I have been running analytics on some neural networks in C#. You see, we have this problem at work: a program allows users to communicate to their and their friends' mobile devices. These devices could be simple GPRS phones or embedded devices, like the kind private dicks use to track people. The compendium is a complex matrix of communication; items being: webservices, OTA (over the air), character processing (commands recognized by the devices) and runtime bytecode. Conceptually, it is a robotics problem using concepts from sensor fusion to offset the diversity.
So the idea is...
During my time away from work I decided to explore some of the deeper aspects of programming and my challenge my skills. I've been always fascinated with software that possesses its own level of intelligence, that is, it can perform functions and exhibit behaviors not unlike that of a carbon-based brain. One that I have decided to focus upon is the feed-forward neural network. As a mathematical expression, one can see how elegant the structure is and now (easy) it is to put in code. In C# it wasn't too bad as I had help from a colleague at UTIA to get me started. What I'm thinking about now is forecasting--predicting the future. Since it is a good challenge and laden with abstract polymorphisms, getting data is the first step.
iCybie and the Model 'F' is a Hit
I am happy to report that the Model 'F' is slowly coming back into the spectrum of research. I recently gave a presentation on the technology (with a small demonstration)
in London a few days ago. In five words: It was a big hit! The auditorium where I spoke was packed (around 200 people) and I was peppered with questions for nearly 90 minutes
afterward. It was quite an exhilarating experience. My professor who oversaw my Ph.D. when I was a student was beaming from ear to ear to see it have progressed so far from
a dusty idea in the Spring of 2004 (check the archives on this site to see how old) to a polished research project. I am planning to carry this project forward and understand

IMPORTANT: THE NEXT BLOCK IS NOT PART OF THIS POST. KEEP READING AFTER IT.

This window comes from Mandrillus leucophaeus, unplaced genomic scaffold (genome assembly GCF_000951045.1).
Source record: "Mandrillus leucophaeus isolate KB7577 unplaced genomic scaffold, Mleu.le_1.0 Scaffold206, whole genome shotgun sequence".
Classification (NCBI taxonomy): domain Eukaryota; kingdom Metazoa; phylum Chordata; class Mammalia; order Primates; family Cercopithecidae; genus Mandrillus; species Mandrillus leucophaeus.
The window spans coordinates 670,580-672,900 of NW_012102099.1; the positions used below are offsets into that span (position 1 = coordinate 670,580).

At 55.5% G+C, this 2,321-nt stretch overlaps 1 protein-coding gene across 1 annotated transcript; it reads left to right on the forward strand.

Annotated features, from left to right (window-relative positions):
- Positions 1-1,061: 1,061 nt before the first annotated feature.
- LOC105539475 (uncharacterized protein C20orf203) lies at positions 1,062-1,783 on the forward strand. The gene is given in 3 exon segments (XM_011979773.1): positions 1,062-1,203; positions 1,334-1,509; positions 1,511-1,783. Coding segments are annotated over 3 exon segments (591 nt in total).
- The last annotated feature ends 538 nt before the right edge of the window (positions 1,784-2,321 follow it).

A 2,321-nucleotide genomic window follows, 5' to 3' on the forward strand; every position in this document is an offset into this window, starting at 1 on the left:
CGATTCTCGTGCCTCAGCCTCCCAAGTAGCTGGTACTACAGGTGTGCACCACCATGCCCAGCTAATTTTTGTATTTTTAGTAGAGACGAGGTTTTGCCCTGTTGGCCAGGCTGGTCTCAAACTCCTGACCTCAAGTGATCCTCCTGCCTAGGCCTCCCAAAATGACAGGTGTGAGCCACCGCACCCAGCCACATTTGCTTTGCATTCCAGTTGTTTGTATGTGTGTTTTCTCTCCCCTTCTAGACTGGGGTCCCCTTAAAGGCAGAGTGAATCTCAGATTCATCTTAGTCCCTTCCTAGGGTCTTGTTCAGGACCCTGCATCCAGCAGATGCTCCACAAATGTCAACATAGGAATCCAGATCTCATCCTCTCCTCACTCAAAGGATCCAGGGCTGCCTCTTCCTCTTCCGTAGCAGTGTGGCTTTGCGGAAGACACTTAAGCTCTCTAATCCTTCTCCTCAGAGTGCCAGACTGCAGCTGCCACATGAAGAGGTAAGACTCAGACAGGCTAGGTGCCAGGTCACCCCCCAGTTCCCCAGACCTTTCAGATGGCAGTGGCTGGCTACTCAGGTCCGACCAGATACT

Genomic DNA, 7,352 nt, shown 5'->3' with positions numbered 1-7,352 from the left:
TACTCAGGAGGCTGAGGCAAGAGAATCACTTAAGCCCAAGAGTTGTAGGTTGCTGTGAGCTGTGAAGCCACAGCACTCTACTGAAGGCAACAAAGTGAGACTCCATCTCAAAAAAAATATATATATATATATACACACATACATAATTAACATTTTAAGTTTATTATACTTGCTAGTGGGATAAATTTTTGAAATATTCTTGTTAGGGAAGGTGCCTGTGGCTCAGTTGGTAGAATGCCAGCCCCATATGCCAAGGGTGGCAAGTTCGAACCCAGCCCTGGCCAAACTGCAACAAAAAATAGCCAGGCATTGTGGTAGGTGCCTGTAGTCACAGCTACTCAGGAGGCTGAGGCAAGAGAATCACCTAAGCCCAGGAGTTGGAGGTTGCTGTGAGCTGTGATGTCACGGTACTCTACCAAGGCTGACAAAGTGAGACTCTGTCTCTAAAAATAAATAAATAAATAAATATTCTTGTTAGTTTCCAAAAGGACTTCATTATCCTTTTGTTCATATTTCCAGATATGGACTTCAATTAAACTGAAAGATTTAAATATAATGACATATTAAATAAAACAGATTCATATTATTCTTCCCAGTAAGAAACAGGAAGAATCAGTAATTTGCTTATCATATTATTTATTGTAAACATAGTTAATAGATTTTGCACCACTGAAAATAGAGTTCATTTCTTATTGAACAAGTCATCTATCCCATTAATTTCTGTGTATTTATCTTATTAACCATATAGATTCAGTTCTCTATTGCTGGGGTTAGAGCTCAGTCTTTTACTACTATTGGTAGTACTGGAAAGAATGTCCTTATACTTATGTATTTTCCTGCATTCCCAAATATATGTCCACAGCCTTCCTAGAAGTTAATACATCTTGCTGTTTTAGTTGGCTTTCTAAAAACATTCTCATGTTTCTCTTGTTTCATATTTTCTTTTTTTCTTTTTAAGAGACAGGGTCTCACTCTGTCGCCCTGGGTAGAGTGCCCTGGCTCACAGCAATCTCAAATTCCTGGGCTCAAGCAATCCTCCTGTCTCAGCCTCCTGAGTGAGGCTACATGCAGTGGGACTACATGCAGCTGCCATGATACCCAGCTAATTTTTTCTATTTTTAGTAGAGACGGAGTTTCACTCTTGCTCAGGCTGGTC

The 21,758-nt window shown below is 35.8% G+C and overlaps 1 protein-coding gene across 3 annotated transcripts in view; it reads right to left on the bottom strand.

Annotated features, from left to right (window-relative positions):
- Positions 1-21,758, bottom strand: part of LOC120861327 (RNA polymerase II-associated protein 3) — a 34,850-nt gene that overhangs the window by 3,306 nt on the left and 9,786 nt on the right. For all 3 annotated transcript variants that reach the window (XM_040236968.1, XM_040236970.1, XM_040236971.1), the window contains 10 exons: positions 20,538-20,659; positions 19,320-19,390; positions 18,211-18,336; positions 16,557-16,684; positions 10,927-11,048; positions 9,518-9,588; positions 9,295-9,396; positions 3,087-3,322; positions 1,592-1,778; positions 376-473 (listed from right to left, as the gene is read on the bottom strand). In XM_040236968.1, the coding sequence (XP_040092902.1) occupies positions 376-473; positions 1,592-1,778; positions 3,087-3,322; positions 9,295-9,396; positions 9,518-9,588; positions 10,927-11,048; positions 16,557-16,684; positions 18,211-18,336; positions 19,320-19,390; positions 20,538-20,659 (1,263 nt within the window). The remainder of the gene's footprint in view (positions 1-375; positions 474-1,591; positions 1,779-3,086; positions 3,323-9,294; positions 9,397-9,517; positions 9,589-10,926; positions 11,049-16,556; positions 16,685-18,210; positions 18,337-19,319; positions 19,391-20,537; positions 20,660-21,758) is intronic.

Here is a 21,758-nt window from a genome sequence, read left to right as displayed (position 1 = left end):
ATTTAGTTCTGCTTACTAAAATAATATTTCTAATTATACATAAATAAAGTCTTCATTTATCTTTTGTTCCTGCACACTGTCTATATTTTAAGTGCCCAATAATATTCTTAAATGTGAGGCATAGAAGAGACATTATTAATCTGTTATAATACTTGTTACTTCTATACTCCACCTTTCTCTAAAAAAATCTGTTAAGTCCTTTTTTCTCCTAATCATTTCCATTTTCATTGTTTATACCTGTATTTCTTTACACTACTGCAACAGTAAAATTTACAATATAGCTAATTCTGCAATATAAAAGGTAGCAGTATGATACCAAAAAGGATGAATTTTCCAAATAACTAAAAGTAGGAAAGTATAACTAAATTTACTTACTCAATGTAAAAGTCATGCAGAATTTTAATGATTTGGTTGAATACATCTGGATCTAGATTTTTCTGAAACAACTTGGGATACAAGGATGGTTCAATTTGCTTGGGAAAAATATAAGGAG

how energy distribution can be achieved in waiting batches of machines, such as swarms.
I must confess that I didn't have the chance to do much in the interum with iCybie; I've been swamped with software work--a cybernetically-inspired financial software system
to help regulate closely the activity of people making stock transactions (especially applied to private banking). What is really interesting about this is that I took inspiration
for the project from Stafford Beer's
CyberSyn Project in Argentina 1970 - 1973. What this means to those of you outside the field is that I have created software that is intelligent
and self-regulating, kind of like an artificial homeostatic process, that manages complex financial activities. In the present era, the motto "never send a human to do a machine's job"
is more relevant than ever. If we can create machines to do the things we can't (or are unwilling to) do, for various emotive reasons, then we should. I think this could be a super product
for a business interested in high-technology and high-profitability.
Received the power cell for Cybie yesterday from the UK and after an on-the-charger moment for about an hour, I fired up the old robot. I found myself thinking,
while the noble machine was going through its paces, about how long it had been in slumber. Casting my thoughts into what seemed like the deep past, I realized the
last time I ran it was during the winter of 2003, while running the first successful wireless power experiments on retreat at the foot of the Wasatch mountains .
Testing and general playtime was drastically cut short due to a flawed battery pack that came with the machine. Even new, the pack lasted less than an hour fully charged
and died in short order. The last thing I attempted for Cybie was The Cybie Charger slated for publication in Weber State Technical Journal early 2004. This segued to the
Model 'F' wireless power system wherein I tried to submit the power directly through magnetic tunneling, now only being realized as a viable explanation of this phenomena